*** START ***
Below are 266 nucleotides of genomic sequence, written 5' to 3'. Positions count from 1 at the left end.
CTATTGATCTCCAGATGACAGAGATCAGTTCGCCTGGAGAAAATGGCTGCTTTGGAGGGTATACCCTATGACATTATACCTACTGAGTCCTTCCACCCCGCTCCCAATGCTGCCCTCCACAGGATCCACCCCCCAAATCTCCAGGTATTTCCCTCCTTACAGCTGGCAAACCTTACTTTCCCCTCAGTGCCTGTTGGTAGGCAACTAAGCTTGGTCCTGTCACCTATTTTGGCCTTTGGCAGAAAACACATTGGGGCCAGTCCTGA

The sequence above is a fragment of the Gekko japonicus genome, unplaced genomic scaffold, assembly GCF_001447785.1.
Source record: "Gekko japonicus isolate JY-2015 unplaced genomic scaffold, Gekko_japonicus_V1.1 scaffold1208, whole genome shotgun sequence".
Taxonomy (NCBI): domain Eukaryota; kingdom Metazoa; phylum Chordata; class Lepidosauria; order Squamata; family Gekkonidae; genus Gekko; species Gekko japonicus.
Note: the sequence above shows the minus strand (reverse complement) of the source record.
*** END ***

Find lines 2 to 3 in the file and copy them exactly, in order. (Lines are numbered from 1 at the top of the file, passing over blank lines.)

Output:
CTATTGATCTCCAGATGACAGAGATCAGTTCGCCTGGAGAAAATGGCTGCTTTGGAGGGTATACCCTATGACATTATACCTACTGAGTCCTTCCACCCCGCTCCCAATGCTGCCCTCCACAGGATCCACCCCCCAAATCTCCAGGTATTTCCCTCCTTACAGCTGGCAAACCTTACTTTCCCCTCAGTGCCTGTTGGTAGGCAACTAAGCTTGGTCCTGTCACCTATTTTGGCCTTTGGCAGAAAACACATTGGGGCCAGTCCTGA

The sequence above is a fragment of the Gekko japonicus genome, unplaced genomic scaffold, assembly GCF_001447785.1.